7. 5Conclusions and outlook
  8. Acknowledgements
  9. References

2.1Analyses of the phylogenetic composition of microbial communities

Several studies in which a culture-independent phylogenetic approach was compared to a cultivation-dependent analysis of microbial diversity have clearly demonstrated that the culturable fraction of a bacterial population is neither quantitatively nor qualitatively representative of the total microbial community in the respective environment [11–13]. These results exclude the possibility that the fraction of non-cultivable cells is composed of bacteria which cannot be grown in the laboratory because they are dead or temporarily in a metabolically inactive state. In contrast, it seems that during the isolation procedure distinct strains become selected which are usually not typical or numerically dominant in the habitat. Therefore, cultivation-independent population studies are essential to the description of microbial community structures.

An important characteristic of freshwater lake sediments is that they are not spatially separated from adjacent habitats, but are part of complex ecosystems. The composition of microbial communities in freshwater sediments may therefore be largely influenced by interactions with surrounding aquatic and terrestrial habitats. An autochthonous input is possible by the primary production of the overlying water body, whereas the runoff of rivers can contribute an allochthonous input [7]. In this respect it is of great interest to compare the composition of bacterial populations in surface sediments and the overlying water column, in order to reveal what sort of bacteria thriving in freshwater sediments are indeed restricted to this habitat.

A rough estimate of the phylogenetic diversity of microbial communities is feasible by the PCR-assisted cloning and sequencing of SSU rRNA genes. Several studies have used this approach for the analysis of bacterial communities in lacustrine habitats. Although the studied habitats differ widely in their characteristics, e.g. trophic status, some general conclusions can be drawn from the results, which are summarized in Table 1.

Table 1.  Analyses of bacterial populations in various lacustrine habitats by retrieval of 16S rRNA genes
  1. aHA, Holophaga/Acidobacterium; CFB, Cytophaga/Flexibacter/Bacteroides; AB, Actinobacteria; LGC, low-G+C Gram-positives; VE, Verrucomicrobia; PL, Planctomycetes; CY, Cyanobacteria and chloroplasts; ?, unaffiliated sequences and sequences belonging to candidate divisions or divisions less important in freshwater.

  2. bFrequency of sequences affiliated to a phylogenetic group in percent of the total number of analyzed sequences: ◯, 0%; •, 1–9%; •?, 10–29%; •?•, >29%.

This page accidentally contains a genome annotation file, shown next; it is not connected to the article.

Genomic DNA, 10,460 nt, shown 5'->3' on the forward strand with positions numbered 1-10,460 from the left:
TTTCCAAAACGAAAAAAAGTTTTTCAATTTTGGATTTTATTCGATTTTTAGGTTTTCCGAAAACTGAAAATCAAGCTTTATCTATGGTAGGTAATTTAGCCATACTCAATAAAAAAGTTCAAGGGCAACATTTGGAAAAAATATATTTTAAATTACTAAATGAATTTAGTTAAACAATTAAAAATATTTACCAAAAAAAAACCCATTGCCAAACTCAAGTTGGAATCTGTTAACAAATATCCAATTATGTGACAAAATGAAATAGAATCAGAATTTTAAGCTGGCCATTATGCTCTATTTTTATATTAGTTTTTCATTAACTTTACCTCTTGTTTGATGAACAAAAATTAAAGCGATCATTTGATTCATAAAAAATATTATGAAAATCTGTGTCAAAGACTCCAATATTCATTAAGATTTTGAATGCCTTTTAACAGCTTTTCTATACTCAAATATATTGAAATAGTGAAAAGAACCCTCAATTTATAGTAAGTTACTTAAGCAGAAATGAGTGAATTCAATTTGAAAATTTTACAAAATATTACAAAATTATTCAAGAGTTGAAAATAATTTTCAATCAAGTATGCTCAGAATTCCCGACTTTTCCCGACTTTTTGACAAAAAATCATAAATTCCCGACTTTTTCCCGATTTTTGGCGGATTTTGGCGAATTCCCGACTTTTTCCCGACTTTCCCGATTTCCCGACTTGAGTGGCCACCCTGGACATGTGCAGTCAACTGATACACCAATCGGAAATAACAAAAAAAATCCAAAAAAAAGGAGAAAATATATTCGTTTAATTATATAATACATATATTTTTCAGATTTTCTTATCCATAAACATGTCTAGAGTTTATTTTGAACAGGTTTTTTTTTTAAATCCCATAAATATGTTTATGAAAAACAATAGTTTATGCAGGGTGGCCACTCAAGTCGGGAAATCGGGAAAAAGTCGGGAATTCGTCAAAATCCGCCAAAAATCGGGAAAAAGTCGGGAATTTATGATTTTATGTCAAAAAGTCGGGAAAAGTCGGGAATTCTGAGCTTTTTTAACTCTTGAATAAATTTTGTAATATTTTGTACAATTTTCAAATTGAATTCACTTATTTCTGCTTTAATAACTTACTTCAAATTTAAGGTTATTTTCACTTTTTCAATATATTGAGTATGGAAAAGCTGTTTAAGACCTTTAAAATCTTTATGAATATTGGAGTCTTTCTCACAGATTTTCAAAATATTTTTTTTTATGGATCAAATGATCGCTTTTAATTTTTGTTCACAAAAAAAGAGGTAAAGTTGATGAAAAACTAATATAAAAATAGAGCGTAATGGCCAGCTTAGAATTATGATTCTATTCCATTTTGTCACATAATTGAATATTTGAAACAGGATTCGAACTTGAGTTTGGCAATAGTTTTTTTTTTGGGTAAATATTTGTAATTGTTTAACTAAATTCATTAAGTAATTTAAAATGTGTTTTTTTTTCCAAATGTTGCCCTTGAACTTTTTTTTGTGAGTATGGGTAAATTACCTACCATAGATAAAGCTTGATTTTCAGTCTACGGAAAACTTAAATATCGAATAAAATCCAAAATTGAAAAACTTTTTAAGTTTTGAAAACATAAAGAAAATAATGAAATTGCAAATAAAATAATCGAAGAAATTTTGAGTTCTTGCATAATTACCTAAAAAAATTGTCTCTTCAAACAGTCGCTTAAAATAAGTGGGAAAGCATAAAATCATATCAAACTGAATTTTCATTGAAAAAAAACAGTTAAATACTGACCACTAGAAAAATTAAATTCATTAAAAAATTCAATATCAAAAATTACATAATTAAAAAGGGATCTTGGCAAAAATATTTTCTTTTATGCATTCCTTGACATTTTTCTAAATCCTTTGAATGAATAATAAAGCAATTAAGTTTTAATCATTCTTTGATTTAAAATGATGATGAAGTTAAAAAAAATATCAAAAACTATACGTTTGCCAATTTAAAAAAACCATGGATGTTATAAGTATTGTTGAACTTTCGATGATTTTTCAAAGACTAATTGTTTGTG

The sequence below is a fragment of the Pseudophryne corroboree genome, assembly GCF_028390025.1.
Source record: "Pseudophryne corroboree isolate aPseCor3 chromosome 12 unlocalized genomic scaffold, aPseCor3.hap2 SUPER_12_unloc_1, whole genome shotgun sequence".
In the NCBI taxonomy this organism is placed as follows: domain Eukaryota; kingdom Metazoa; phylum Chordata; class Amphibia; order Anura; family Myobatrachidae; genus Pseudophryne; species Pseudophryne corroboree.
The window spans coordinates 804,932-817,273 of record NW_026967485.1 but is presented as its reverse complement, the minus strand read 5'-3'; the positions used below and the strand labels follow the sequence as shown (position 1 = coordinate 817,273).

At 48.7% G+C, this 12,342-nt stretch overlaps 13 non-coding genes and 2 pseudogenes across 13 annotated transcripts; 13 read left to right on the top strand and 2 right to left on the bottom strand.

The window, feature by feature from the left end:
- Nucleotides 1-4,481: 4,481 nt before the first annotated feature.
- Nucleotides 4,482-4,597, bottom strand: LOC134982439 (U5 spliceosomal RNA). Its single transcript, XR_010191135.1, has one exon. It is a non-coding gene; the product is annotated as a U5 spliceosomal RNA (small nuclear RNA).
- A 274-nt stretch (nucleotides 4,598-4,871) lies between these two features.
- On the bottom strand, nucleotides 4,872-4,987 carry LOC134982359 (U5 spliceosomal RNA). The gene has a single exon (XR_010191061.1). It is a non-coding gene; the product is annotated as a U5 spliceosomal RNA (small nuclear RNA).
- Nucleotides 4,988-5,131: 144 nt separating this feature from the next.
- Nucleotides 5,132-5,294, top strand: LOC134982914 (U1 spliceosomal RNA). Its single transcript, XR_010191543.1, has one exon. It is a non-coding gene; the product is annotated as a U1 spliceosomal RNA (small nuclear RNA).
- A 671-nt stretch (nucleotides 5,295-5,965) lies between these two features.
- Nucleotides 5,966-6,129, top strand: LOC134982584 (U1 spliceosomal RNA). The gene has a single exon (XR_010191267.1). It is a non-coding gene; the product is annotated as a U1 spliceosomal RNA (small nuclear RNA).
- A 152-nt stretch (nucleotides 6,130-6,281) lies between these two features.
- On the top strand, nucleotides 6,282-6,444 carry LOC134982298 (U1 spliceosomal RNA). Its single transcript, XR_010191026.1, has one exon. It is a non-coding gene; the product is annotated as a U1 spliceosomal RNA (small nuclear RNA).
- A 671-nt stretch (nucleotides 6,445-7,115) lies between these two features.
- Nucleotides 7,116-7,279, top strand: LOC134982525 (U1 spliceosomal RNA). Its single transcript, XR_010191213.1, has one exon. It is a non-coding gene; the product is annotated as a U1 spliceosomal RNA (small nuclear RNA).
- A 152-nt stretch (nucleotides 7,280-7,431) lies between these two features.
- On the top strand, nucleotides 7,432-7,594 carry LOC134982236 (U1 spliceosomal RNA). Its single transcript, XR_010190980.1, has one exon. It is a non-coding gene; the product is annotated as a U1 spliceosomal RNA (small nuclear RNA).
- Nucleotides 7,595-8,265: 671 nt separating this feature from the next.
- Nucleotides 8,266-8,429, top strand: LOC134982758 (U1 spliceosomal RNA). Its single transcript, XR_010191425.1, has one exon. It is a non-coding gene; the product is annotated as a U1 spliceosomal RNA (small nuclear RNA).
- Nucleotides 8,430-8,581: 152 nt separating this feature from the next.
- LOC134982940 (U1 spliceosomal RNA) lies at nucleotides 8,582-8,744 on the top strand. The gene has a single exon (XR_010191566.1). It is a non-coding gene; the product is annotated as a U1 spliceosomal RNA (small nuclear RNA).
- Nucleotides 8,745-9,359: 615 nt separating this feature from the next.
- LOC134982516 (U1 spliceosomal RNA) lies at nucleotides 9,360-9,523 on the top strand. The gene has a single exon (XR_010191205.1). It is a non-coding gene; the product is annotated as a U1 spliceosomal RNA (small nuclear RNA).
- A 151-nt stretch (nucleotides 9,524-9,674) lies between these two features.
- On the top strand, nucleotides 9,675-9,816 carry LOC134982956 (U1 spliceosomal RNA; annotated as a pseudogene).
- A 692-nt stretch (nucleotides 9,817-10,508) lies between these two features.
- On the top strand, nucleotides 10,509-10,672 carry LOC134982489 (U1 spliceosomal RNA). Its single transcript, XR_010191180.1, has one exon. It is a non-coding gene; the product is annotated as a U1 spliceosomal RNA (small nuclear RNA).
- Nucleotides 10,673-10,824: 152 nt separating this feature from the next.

3. cSequences were retrieved from extracted rRNA of the same site.

Ecosystem and referenceNumber of sequencesBacterial classesa
  ProteobacteriaHACFBABLGCVEPLCY?
  αβγδ        
Adirondack Mountain Lakes [14]108•?b•?••?•?
Lake Constance ‘lake snow’[15]69•?•?••?•?
Lake Constance sediment [16]44•?•?••?•?
Priest Pot sediment [17]76•?•?c•?•
Rainbow Bay sediment [18]35•?•?•?•?
Sources of the cloned sequences were epilimnetic water samples [14], aggregates of organic material floating in the water (‘lake snow’) [15], profundal sediment [16,17], and littoral sediment [18].

Sequences affiliated to the β-subclass of Proteobacteria were frequently recovered from freshwater sediments and the overlying water body. In the water column of some freshwater habitats bacteria belonging to this phylogenetic group could be independently identified as a dominant fraction of the microbial community by fluorescence in situ hybridization (FISH) [19]. In contrast, sequences of δ-Proteobacteria were more frequently retrieved from sediments than the water column, indicating that the occurrence of several representatives of this group is restricted to benthic environments. This effect may be due to an oxygen gradient between the usually aerated water body and the anoxic sediment and would therefore be less distinct when meromictic lakes are examined, which are characterized by a permanently anoxic layer of water above the sediment surface [20]. Finally, it has been found that the diversity of bacteria belonging to previously unknown phylogenetic groups containing no or very few cultured species, like the recently defined Holophaga/Acidobacterium lineage [21], is quite high in freshwater sediments.

Although population analyses based on the retrieval and amplification of rRNA genes enable a more comprehensive view of bacterial diversity, the results should be interpreted with caution due to the limitations of the used methods. Several steps of such studies, including extraction of DNA, in vitro amplification and cloning, can cause a bias towards certain phylotypes. Thus, the current PCR-dependent rRNA approach for population studies has some pitfalls, which have been reviewed by von Wintzingerode et al. [22]. In addition, it should be stressed that in most studies the number of analyzed clones is rather low compared to the expected diversity of a clone library derived from a natural environment. Nevertheless, it seems unlikely that major phylogenetic lineages could completely escape molecular detection by the biases of culture-independent methods, whereas cultivation-dependent methods often discriminate or select for certain phylogenetic groups.